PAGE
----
Dan Misener likes the radio

Among other things, Dan is a public radio producer.

Wednesday, August 24, 2005

I Love Radio.org

From Tod's site yesterday:
Today, 6,253 "unique visitors" visited the blog -- about a third were returning visitors. I have never seen traffic like this. I will certainly keep it up as long as I'm able to (the bandwidth costs are going to hurt).
I Love Radio.org has been a consistently wonderful resource for me and many others over the past year or so. It's been especially nice recently to have such a comprehensive lockout-related site. This sentiment has been echoed over and over on the picket lines here in Toronto, and I'm sure, all across the world. I know Tod has some small "Ads by Google" on his individual post pages (like this one). I'm pretty sure he's not allowed to encourage others to click on them, but is there anything to stop me? So, if you're at his site (and I imagine if you're reading this, you have been recently or will soon), and you see a Google ad that interests you -- give 'er a click. Every little bit helps, right?


  • At 8/24/2005 02:11:00 PM, Anonymous Anonymous said…

    Thanks Dan. :)
    I actually usually have more ads on the site but I've taken most of them down during the lockout. I don't want to be seen to be "profiting" from this.


  • At 8/24/2005 02:24:00 PM, Anonymous Anonymous said…

    A little reminder. Rabinovitch is so committed to flexible employment conditions, that he REFUSED anything less than a 3 year reappointment. I'm sure there are many casuals at the CBC who would cry tears of joy at the prospect of three continuous years of work. I guess flexibility only applies to others. What a stunning lack of leadership. Do as I say, not as I do. And I seriously doubt Bob has any concerns about paying for rent or groceries.

    Source : Toronto Star

    November 5, 2004

    Robert Rabinovitch, president and chief executive officer of CBC since
    November 1999, has accepted a "proposed" re-appointment for three years by Prime Minister Paul Martin, the government announced yesterday.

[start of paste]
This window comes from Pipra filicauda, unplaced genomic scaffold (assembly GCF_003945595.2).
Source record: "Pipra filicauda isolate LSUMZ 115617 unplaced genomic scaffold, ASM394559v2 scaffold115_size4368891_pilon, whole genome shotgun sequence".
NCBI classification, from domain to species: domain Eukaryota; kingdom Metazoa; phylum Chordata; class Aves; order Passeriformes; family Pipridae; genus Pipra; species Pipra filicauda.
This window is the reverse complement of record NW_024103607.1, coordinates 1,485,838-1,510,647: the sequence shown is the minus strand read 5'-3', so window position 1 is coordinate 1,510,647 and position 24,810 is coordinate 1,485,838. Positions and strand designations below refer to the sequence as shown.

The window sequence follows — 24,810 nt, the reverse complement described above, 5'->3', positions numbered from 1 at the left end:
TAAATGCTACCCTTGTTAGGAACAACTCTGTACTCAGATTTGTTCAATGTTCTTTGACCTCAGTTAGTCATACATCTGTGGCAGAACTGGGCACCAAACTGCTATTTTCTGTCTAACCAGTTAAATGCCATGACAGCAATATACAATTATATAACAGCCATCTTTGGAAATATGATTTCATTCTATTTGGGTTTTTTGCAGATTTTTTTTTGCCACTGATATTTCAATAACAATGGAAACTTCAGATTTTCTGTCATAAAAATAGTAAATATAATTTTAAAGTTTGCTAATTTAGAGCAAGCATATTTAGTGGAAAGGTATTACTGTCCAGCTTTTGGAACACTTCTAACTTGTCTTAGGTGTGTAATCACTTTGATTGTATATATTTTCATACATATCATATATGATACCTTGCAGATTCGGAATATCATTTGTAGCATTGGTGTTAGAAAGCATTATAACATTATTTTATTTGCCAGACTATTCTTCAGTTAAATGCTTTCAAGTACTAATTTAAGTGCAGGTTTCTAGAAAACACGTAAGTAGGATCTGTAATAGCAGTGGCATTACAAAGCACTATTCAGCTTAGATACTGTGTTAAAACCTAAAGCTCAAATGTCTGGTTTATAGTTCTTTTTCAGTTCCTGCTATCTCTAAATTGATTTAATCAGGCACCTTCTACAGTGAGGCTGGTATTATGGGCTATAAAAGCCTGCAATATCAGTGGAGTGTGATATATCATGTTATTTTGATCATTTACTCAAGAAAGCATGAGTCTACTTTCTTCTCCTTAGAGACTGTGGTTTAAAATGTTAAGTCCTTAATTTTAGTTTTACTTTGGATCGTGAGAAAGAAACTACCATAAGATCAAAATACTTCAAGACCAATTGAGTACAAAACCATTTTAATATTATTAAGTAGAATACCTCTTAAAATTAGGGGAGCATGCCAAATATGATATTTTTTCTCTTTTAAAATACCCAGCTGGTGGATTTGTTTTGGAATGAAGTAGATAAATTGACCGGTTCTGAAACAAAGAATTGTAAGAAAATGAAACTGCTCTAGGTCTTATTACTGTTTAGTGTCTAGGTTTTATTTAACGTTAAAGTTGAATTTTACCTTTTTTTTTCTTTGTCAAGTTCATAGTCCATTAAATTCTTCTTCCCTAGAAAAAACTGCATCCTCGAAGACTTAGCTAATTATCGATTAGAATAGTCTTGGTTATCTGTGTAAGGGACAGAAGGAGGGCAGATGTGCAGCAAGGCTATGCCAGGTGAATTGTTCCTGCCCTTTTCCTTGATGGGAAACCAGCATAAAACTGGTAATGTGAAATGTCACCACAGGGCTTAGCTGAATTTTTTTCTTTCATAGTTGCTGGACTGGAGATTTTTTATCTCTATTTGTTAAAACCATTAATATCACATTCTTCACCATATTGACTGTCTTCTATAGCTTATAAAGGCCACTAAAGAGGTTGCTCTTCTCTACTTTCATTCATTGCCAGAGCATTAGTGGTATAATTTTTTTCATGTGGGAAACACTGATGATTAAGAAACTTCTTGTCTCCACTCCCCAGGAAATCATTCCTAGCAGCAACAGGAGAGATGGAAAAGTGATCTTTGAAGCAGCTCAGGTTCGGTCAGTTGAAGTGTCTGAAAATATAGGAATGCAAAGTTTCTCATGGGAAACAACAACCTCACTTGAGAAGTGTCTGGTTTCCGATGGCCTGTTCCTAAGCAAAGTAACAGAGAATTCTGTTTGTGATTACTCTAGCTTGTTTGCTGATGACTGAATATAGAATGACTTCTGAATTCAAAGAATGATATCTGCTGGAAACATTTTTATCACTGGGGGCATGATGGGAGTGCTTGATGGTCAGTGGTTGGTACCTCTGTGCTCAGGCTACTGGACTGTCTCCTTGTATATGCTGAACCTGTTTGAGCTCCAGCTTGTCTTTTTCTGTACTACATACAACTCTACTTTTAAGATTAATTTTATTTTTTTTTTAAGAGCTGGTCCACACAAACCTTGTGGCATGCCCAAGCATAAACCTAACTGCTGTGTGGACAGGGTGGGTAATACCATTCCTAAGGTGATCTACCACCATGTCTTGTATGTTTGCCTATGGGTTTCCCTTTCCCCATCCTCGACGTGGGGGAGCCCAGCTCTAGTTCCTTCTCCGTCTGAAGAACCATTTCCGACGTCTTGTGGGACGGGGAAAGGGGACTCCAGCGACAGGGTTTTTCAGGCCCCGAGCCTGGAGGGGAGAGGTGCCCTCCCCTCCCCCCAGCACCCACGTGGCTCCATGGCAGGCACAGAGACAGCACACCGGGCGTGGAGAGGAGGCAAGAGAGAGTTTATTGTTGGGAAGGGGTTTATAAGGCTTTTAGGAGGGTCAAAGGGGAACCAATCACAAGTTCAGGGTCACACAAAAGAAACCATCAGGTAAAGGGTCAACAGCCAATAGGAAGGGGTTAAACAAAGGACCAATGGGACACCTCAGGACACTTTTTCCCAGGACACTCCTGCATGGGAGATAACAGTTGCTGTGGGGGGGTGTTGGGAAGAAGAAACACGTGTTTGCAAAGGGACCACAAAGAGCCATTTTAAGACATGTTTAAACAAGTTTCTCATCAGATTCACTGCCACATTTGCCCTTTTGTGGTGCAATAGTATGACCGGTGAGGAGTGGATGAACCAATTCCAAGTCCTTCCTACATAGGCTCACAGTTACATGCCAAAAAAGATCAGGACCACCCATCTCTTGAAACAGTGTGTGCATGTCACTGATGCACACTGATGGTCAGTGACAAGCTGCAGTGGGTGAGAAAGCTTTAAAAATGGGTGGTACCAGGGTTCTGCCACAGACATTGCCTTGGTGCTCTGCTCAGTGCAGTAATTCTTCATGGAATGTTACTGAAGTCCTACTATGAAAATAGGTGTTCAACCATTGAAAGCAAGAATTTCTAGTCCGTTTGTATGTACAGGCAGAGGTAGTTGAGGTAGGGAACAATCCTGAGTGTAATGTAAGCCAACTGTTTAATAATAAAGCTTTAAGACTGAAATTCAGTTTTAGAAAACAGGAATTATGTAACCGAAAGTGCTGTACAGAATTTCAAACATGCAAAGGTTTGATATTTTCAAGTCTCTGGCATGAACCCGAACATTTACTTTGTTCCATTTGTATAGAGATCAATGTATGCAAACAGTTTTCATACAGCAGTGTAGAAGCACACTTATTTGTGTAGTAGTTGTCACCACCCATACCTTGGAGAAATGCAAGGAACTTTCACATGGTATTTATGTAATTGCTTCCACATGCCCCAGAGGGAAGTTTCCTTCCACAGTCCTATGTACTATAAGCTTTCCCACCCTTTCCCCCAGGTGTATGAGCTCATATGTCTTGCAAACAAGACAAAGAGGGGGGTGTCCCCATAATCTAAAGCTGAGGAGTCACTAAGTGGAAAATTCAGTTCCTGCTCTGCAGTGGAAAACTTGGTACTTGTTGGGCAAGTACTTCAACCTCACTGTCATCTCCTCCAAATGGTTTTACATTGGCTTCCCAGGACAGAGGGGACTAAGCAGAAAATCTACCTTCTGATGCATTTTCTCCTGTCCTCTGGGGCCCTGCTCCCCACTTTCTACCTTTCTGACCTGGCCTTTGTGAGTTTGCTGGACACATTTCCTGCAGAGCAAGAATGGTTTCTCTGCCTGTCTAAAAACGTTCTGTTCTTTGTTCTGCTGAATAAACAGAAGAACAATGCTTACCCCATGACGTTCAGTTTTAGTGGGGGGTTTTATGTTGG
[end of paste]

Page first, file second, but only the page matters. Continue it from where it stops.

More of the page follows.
"Mr. Rabinovitch is well-known for his outstanding career achievements in
    both the public and private sectors, and for his long-standing commitment to
    Canada's cultural industry," Martin said in a news release. "He is admired and respected by his peers, and I am very pleased that he has agreed to continue his work at the CBC."

    The release also stated that the "proposed reappointment will be referred to
    the Standing Committee on Canadian Heritage for review. The new process for
    Parliamentary review of appointments is not yet finalized."

    "I gotta go through a parliamentary hearing yet," cracked Rabinovitch over
    the phone from Ottawa last night, adding that the review will be a first.

    The announcement ends speculation about what would happen to the biggest -
    but not the best-paying - broadcasting job in the country. At one point, rumour had it that former cabinet minister and Martin adviser Francis Fox would have the job. Others said tradition dictated a francophone Quebecker must succeed Rabinovitch, a native Montrealer.

    Word was that Rabinovitch and his government-appointed board of directors
    lobbied to keep him in the job but the Prime Minister's Office delayed the
    decision, as it has on many other pressing matters since last June's election.

    Then, when an offer was made, sources say it was only for a two-year term -
    unacceptable to Rabinovitch.

    According to insiders, the government was displeased with the recent appointment of former culturecrat and cable lobbyist Richard Stursberg to the
    post of executive vice president of CBC-TV. He replaces Harold Redekopp, who
    retires after some 15 years in top executive jobs at the public broadcaster.

    When I saw Rabinovitch Wednesday evening at a farewell reception for
    Redekopp, he was circumspect about whether he had received any offer at all.

    "Oh they talked about a number of different things," he admitted yesterday.
    "Eventually we came to a compromise ... which works for me, quite frankly,
    because eight years in this job is more than enough."

    Now, if only Ottawa would get around to filling the eight out of 12 positions
    on CBC's board that will soon be empty. The board needs members who are not
    friends of the party in power but people who can chair an audit committee and
    who care about public broadcasting.

    "We submitted a comprehensive list of people," said Rabinovitch. "They are
    evaluating them and have indicated they have other names to put forward. We wait with bated breath."

    Is procrastination on these appointments any way for the government to be
    managing a billion bucks of the taxpayers' money, not a significant chunk of the public interest?


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